Working with our special education students always brings a particular joy to me. Their energy and spirit are so pure and they really are excited to be in my classroom with their peers. But at a recent meeting, we were discussing how to make modifications for these students and someone said something that really struck me. “Assume that the students CAN do what you want them to do. If they can’t, THEN do the modification”. This idea of presuming that the student is competent enough to do the assignment or activity themselves is a total mind shift, isn’t it? When working with differentiation and inclusion, we have a tendency to presume that the students can’t do the activity (thus, the reason we are differentiating/including), and therefore will need assistance. Instead, if we shift our mindset to the idea that these students can do what we expect and if they struggle, then providing support, we are giving those students the opportunity to be independent thinkers and learners. What a wonderful chance that some students never receive!
In Kathie Snow’s Article Presume Competence she states:
Within the presumed-incompetent-mentality are safety issues and the “get ready” paradigm. If a person isn’t considered ready for[fill-in-the-blank], he could be harmed. But think back to when you left your family’s home: were you ready? Were you competent to go out on your own? You most likely believed you were, but what about your parents? They were probably fearful for you, scared you’d fall flat on your face, get in trouble, and more. And maybe you did take two steps forward and one step back—and you also learned from your mistakes, found the help you needed from others, picked yourself up, and made it—one way or another! In the process, did you always listen to the wisdom of your parents or others? Probably not—you learned through experience, becoming more and more competent along the way!
Why wouldn’t we provide our students of ALL levels the same opportunities to learn from their mistakes, to gather up their independence and to force themselves to take chances? By assuming that all students can learn and can participate, we are truly accepting and encouraging them as they are. Which is simply getting them ready for the larger world around them. Since school is a miniature version of the world at large, we are actually teaching our students (and I’d venture ourselves) that people of all abilities can and should be given the same opportunities to prove themselves every day. So today, I hope you presume the competence of your students, your parents and yourselves. Because we could all stand to look at the glass half full more often.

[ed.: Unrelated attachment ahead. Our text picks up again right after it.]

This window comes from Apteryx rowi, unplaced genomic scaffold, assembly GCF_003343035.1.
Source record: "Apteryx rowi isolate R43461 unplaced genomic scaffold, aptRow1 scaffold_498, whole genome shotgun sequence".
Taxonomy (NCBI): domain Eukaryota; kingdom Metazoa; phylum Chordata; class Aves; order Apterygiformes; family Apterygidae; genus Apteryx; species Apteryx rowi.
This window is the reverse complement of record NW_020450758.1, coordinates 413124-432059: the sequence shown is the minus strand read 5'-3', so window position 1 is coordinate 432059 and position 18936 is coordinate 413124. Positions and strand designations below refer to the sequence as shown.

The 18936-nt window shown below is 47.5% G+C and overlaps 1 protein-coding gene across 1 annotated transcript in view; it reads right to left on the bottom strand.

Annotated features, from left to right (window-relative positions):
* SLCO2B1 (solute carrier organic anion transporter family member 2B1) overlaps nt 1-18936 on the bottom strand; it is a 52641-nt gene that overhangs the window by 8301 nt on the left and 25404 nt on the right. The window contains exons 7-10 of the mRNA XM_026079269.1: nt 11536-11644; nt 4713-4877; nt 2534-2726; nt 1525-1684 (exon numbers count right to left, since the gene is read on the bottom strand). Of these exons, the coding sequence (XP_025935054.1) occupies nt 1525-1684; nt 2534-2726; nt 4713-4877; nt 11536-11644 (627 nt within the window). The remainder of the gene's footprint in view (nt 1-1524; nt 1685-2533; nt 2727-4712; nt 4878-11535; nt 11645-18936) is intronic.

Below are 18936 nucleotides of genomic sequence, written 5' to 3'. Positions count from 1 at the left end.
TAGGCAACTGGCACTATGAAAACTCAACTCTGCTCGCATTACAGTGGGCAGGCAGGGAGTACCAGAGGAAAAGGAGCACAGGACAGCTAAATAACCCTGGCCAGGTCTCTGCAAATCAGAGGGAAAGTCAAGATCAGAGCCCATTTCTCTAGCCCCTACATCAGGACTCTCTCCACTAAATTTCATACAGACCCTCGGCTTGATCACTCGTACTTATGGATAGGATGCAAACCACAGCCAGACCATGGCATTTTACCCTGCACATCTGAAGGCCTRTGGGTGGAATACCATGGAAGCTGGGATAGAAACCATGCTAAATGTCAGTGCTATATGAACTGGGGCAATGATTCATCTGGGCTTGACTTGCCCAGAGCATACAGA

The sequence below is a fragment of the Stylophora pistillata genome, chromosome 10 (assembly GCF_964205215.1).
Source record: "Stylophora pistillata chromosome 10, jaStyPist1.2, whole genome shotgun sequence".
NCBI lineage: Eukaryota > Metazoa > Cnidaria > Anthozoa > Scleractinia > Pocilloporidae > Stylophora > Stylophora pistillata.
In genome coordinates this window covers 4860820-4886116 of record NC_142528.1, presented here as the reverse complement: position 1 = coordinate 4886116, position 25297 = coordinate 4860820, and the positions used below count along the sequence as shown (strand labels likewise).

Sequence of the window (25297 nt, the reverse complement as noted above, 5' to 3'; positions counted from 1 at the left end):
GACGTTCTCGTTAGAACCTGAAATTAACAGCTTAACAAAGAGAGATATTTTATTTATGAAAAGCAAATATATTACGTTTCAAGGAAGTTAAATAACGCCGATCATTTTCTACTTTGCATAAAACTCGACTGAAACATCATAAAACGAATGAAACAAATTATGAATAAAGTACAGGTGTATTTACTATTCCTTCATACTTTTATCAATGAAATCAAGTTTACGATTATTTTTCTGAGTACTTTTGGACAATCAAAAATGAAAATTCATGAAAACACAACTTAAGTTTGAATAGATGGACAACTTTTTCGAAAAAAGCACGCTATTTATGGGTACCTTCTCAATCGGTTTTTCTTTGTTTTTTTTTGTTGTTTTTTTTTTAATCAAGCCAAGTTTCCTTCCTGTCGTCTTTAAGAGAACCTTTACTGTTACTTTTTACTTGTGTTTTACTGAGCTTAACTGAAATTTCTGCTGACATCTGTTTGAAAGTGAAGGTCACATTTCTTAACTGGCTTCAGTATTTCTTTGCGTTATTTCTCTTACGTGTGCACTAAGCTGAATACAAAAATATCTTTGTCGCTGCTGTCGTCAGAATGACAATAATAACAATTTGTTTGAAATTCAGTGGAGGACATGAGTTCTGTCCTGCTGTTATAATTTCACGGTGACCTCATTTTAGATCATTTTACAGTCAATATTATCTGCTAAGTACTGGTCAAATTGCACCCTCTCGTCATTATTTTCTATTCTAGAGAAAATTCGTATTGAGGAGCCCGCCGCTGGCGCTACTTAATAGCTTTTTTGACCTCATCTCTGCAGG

Susan Riley is the founder and President of EducationCloset.com. She focuses on teacher professional development in arts integration, Common Core State Standards, 21st century learning skills, and technology. She is also a published author and frequent presenter at national conferences on Arts Integration and Arts and the Common Core.
Susan holds a Bachelor of Music degree in Music Education from the prestigious Westminster Choir College in Princeton, NJ and a Master of Science in Education Administration from McDaniel College in Westminster, MD. She lives in Westminster, MD with her husband and daughter.